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Article | May 1, 2013
Ovenable film brings opportunities to seafood marketer
Consumers like fish, and they’ve read about the health benefits associated with having more fish in their diet. Now Orca Bay Seafoods is making fish at home easy.
Orca Bay Seafoods of Renton, WA, is re-launching its SteamWell line of frozen seafood entrees. This value-added concept lets consumers purchase high-quality seafood items at a retail outlet, store the items in their home freezer, and cook from raw in the conventional or microwave oven inside the original vacuum packaging.
Simplifying the cooking and cleanup process is what the SteamWell package is all about. Eliminating well-documented consumer uncertainty about cooking fish is also a driver. The ability for consumers to cook seafood from raw inside ovenable packaging represents a whole new opportunity for food manufacturers to penetrate the significant population segment that is focused on convenience.
Cryovac Oven Ease from Sealed Air is the material used by Orca Bay for the 6-oz net-weight vacuum packages now in production. Each individual pack holds a 4-oz fillet and 2 oz of sauce. Two of these six-oz vacuum packages are enclosed in a folding carton that retails for $8 to $10. Varieties include Wild Sockeye Salmon with Tuscan Herb Sauce, Tilapia Fillets with Chilli Lime Sauce, and Swai Fillets with Sweet Chilli Agave.
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“Using OvenEase for seafood enables seafood processors to remove the guesswork from home cooking by providing them the opportunity to develop products that can be seasoned or marinated prior to packaging, with simple preparation instructions included on the exterior package,” says Don Smith, director of marketing for poultry and seafood at Sealed Air’s Cryovac brand.
Helping to ensure that the package delivers on the convenience factor as advertised is the seal reliability that comes with this material, a critical factor in eliminating messy oven-splatter. “Our technology makes sure the materials bond tight, with seals that retain their integrity throughout cooking,” says Smith. “This is a big concern for consumers.”
According to Roger Fickenscher, director of product development at Orca Bay, the SteamWell line was first launched in the second half of 2010 with an ovenable film from a different supplier. “We were putting one six-ounce fillet plus 2 oz of sauce in a vacuum pack and then putting just that single eight-ounce net-weight pack into the folding carton,” says Fickenscher.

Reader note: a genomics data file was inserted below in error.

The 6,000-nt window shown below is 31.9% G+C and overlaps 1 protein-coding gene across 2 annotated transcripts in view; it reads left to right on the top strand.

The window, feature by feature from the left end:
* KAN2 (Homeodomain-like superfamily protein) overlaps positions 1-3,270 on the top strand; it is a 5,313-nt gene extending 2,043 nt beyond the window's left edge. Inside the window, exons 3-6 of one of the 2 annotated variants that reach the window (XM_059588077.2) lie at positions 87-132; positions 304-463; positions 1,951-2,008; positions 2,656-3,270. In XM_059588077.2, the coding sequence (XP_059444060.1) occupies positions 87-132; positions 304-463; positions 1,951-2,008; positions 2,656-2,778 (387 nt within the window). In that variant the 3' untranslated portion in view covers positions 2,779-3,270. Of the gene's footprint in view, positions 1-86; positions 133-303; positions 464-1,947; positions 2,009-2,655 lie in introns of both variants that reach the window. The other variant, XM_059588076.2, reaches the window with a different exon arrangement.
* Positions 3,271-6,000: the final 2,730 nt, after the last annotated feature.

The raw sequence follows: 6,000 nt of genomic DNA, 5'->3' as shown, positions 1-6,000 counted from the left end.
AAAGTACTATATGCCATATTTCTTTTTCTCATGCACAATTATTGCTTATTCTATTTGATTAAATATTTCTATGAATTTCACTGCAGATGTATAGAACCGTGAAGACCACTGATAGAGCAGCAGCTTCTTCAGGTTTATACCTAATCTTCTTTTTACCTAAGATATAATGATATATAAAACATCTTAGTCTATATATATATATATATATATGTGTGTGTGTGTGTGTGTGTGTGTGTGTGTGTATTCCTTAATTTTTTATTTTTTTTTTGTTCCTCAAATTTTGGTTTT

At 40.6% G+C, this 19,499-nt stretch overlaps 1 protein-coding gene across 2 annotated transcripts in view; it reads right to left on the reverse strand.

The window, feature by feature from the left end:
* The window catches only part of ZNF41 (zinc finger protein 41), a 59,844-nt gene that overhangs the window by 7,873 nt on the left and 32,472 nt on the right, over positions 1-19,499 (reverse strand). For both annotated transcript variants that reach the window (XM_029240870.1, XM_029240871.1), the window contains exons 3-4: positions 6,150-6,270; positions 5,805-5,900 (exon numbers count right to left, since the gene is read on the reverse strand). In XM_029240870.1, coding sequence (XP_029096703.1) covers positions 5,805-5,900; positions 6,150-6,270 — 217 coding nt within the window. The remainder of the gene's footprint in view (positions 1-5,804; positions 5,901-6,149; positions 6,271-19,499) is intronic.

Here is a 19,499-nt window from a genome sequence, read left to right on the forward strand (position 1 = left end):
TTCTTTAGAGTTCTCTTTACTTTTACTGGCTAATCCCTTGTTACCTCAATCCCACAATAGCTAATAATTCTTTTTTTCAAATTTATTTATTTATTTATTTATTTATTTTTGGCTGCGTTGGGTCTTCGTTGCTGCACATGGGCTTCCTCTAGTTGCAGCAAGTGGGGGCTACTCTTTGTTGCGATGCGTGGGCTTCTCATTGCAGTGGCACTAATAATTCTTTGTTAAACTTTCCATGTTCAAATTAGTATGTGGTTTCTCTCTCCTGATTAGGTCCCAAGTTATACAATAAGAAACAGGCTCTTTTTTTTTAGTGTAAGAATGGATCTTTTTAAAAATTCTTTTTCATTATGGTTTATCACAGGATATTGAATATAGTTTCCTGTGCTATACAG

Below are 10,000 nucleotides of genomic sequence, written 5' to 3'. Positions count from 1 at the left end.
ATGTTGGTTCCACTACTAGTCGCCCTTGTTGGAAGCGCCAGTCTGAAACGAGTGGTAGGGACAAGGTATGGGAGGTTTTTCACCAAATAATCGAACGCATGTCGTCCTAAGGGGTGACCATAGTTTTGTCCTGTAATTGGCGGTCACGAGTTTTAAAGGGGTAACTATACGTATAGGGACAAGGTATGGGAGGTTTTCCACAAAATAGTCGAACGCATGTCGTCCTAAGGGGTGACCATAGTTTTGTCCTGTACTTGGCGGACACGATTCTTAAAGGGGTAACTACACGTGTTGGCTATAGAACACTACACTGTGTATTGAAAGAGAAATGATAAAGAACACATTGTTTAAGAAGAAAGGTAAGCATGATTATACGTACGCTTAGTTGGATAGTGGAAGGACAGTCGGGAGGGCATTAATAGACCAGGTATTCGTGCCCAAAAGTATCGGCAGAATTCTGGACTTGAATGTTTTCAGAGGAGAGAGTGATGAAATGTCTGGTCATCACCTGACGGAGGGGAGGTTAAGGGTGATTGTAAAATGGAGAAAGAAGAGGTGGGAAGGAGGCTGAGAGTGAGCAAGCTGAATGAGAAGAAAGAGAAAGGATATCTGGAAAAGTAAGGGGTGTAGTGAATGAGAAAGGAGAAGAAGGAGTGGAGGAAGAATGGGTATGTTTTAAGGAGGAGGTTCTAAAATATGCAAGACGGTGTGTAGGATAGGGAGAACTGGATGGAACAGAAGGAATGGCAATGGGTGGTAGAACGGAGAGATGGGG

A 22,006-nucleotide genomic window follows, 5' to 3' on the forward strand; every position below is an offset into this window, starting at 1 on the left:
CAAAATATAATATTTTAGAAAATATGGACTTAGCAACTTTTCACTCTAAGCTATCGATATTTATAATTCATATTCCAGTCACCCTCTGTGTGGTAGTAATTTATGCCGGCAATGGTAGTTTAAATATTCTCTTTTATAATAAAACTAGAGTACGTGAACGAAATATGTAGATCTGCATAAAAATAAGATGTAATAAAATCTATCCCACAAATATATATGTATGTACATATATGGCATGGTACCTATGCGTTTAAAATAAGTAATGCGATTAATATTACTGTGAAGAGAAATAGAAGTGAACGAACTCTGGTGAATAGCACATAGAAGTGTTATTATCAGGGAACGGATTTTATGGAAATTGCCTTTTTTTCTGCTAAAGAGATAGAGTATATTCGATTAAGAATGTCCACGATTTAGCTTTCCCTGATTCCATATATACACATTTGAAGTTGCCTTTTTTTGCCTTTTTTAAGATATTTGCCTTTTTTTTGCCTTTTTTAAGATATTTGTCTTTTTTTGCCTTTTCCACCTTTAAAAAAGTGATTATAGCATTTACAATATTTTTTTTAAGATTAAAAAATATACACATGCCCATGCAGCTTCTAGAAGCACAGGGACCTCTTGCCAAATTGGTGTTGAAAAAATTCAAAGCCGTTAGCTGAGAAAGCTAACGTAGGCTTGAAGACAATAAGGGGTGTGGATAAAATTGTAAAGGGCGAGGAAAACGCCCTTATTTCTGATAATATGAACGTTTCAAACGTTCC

Major co-op now interested
Distribution of the SteamWell items was pretty limited. But the concept did manage to catch the attention of a major coop buyer, says Fickenscher. “They tested our packages pretty extensively and found too many ‘blowouts’ in the oven when the fish was being cooked,” says Fickenscher. “They’d also been testing the Cryovac OvenEase material, and they told us that if we’d switch to vacuum packaging film made from that material, they’d buy from us in very attractive volumes. So we made the switch, and in the process we also switched to the two pouches per carton format.”
Both OvenEase forming web and lidding material are shipped to Orca Bay in rollstock. Cryovac’s Smith describes the materials as multilayer coextrusions in which nylon is the principal component.
“Two different nylons are used,” says Smith. “The sealant layer is a nylon that melts and bonds at a different temperature than the outer nylon. So we can guarantee a great seal of web to web on traditional thermoform/seal equipment, but the nylon that isn’t the sealant layer can withstand the heat of a conventional oven.”
Both webs are mounted on a Multisource remanufactured thermoform/seal system. The forming web is thermoformed six per cycle in a two-across/three-in-the-machine-direction format. An operator places a frozen fillet into a formed cavity, and then a depositor from Hinds Bock places 2 oz of sauce on top of each filet. The depositor traverses across the fish-filled cavities to perform its task. The filled thermoformed pockets then are conveyed into the evacuation/lid sealing chamber where the lidding material is heat sealed to the forming web. A date code is also imprinted onto the lidding material just before it’s sealed to the forming web.
The Multisource machine automatically cuts sealed pouches from the continuous web and the pouches are then run through an ADCO cartoner, two pouches per carton. A date code is ink-jet imprinted on each carton, and the cartons are then case packed manually. The .018 SUS cartons, printed offset in five colors plus an aqueous coating, are supplied by Rose City Packaging.
Carton copy on the front panel publicizes the fact that the fish can be prepared in the microwave oven in 31/2 minutes. But Fickenscher says that having packaging materials that also allow preparation in the conventional oven is important.
“We provide a package that can be cooked in either the microwave or the conventional oven because we’ve found that with both customers and retailers there remains a certain ambivalence about microwaving fish,” says Fickenscher. “There is a subset of the population that still prefers conventional cooking techniques, and this approach provides a restaurant-quality product to fill that niche.”
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